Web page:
- Recognize that AI systems don’t just take in human behavior as input, but they also actively elicit some behaviors versus others. In other words, algorithms have the power to change and shape human behavior as users respond to the affordances or constraints of the system.
- How will your AI system potentially change human behavior or incentivize broader collective action?
- For example, could your product inadvertently create a new cottage industry, like SEO consultancies, to deal with the ambiguities of your product?
- Acknowledge that just as ethics is blurry, so is ethical AI. Moving away from binaries (AI is neither ethical nor unethical), we can instead build AI on a moral spectrum, that through its use, adaptation, and constant change in the deployment environment, creates more or less ethical behaviors, practices, and outcomes depending on the time and place of its use.
- In other words, in addition to considering “bad” or “good” user interactions with your system, what kind of behavior could be considered to fall in a morally ambiguous or grey area?
- Will that depend on the type of user or the time or place of their interaction with your product?
- In the SEO example, is trading links acceptable but paying for them is not? Is it ok if a struggling small business does it versus a big retailer like JC Penny?
- Consider the blurry lines between intended and unintended uses of an AI system during the design phase.
- How likely is it that your intended uses for the product align with those of your expected users?
- Broadening your view of relevant stakeholders, how might unexpected users of your product or types of users that don’t yet exist (e.g. SEO consultants) engage with your product?
- What mechanisms will you rely on to figure out if your system is being manipulated (e.g. New York Times exposés) and how will you impose fair penalties and mechanisms for appeal?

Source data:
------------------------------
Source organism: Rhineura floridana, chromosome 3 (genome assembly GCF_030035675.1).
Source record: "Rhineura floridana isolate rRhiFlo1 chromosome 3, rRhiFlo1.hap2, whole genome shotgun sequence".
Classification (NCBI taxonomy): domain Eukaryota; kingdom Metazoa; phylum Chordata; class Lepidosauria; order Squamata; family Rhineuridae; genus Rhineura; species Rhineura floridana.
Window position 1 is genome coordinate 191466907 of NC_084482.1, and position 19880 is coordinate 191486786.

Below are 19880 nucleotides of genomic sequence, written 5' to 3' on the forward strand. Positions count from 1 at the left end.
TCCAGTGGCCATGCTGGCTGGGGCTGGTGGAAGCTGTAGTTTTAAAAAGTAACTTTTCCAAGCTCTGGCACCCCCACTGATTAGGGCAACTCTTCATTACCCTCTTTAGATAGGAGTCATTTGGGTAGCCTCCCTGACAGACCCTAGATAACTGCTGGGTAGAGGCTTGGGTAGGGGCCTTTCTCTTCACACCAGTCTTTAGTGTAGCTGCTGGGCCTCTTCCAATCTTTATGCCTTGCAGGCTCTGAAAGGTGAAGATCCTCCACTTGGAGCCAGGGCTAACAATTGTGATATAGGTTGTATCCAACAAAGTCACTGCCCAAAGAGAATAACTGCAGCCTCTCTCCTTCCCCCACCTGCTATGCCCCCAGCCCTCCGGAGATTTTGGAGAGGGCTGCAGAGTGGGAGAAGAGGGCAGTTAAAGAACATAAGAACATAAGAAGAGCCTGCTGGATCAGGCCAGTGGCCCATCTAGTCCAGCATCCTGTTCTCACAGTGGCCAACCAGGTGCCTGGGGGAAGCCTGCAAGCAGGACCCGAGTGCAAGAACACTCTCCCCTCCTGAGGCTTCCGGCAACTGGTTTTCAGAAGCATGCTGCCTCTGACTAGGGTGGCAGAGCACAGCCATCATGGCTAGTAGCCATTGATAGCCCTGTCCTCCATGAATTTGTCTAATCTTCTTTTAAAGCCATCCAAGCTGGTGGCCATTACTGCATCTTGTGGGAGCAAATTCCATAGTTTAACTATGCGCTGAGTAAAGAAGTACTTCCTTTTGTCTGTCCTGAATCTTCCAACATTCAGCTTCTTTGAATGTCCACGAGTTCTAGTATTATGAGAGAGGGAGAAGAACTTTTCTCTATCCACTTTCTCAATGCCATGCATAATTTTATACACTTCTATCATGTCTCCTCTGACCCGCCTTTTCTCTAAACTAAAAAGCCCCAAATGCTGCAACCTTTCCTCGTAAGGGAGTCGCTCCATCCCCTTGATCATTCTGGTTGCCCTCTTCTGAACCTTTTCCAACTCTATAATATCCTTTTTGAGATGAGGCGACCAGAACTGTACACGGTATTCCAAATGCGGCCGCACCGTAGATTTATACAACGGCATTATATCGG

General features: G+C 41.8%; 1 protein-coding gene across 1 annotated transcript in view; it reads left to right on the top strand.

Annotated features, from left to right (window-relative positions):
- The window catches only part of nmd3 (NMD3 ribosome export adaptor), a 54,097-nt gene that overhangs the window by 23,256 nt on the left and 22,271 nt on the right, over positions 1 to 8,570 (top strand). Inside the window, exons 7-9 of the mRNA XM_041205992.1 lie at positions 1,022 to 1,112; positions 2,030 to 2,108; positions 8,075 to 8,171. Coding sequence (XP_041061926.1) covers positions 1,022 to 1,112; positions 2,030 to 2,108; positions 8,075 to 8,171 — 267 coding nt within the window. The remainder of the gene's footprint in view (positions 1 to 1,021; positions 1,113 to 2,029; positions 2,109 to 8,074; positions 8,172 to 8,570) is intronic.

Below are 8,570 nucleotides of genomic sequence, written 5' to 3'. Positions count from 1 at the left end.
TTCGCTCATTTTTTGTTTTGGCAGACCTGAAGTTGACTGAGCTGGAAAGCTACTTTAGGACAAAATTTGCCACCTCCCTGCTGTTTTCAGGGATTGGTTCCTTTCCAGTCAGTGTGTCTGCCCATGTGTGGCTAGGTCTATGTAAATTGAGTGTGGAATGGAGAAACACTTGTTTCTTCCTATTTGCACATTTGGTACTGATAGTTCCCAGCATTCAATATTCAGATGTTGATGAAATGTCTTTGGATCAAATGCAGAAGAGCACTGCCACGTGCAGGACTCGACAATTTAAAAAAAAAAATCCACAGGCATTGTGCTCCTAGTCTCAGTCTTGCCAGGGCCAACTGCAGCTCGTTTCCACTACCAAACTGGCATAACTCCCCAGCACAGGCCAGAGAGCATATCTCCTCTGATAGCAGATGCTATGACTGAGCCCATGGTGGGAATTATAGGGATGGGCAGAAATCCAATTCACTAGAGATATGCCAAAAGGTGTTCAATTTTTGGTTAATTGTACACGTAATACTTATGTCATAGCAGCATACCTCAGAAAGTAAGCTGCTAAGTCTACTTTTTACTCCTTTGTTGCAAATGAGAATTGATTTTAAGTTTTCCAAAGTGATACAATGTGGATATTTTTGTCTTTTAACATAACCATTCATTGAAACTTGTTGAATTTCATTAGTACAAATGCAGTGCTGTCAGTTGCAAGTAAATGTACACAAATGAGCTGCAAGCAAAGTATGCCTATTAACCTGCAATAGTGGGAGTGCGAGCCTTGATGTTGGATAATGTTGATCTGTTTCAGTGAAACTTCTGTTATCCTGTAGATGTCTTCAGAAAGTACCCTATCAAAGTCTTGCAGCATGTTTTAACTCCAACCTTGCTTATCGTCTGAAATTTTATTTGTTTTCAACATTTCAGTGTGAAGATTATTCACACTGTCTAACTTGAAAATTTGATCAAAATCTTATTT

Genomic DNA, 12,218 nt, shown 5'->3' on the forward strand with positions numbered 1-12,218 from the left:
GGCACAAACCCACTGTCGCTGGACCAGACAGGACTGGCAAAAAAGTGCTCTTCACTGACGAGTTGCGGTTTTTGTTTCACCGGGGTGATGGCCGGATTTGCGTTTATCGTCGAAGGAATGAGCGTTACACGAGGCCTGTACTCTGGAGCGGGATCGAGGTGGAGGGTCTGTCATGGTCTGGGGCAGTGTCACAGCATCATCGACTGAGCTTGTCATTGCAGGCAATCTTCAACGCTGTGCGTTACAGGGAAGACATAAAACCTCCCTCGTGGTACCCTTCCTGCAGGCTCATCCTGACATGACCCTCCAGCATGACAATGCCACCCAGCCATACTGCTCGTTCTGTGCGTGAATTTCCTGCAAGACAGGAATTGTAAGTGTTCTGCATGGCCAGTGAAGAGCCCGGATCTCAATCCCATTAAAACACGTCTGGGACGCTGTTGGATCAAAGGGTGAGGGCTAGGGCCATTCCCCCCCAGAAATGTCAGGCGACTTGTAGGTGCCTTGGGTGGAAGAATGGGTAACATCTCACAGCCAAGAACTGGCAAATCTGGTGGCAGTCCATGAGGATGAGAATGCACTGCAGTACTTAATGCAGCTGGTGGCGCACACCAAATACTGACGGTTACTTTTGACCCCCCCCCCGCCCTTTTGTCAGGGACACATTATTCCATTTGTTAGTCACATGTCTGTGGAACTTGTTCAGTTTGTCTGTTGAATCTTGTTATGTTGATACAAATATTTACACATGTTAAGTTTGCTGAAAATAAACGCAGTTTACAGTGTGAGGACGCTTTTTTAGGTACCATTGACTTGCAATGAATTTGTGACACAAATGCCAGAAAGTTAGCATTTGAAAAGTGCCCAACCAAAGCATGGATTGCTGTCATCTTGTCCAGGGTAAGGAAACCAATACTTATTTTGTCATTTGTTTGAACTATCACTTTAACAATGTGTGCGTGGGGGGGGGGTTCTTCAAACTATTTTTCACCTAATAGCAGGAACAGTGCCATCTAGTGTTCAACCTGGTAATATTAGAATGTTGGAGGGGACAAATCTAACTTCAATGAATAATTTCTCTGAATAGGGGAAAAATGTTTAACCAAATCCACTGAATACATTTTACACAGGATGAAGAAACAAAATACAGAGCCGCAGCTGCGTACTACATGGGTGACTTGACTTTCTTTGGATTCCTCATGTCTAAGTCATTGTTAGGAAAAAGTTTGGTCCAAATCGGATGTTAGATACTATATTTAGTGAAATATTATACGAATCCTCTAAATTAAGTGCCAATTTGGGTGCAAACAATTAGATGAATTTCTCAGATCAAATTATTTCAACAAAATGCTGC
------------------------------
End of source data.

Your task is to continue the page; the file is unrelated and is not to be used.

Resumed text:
- Stepping back from the black and white thinking of “gaming the system,” consider the kind of “ethical work” that is expected of various stakeholders.
- How heavy is the burden of ethical work on some versus others?
- What kind of behaviors do you expect stakeholders to engage in to try to generate ethical clarity out of ethical ambiguity when interacting with your product?
- What is every stakeholder’s position of power(lessness) vis-à-vis that of the AI system, the company developing and maintaining the AI system, and the broader institutions within which the AI system will be deployed? Could some behaviors be a form of resistance to an existing unequal power relationship? If so, how can you distribute more agency to marginalized stakeholders to level the playing field?
- What systematic inequalities can your product potentially propagate within the ecosystem and how might your design compensate for that?
More and more, ML models are used to organize online information, rank and score human characteristics or behaviors, and police online interactions.
Despite being done by largely automated AI systems, this work, nonetheless, requires making value judgements about people and their behavior. And this means that there will always be moral grey areas that cannot be automated away with the next best ML model.
Ziewitz encourages us to think more deeply about how users will interact with our AI systems beyond the binary of good or bad behavior. He welcomes us to take the extra time to dwell in ambiguity and consider the ethical work that all humans will do as they interact with automated voice assistants, self-driving cars, child abuse prediction algorithms, or search engine ranking models.
There are no easy answers or one-size-fits-all solutions, but surely considering human behavior in all of its complexity will help us build better and more human-centered AI.
Original paper by Malte Ziewitz: https://doi.org/10.1177/0306312719865607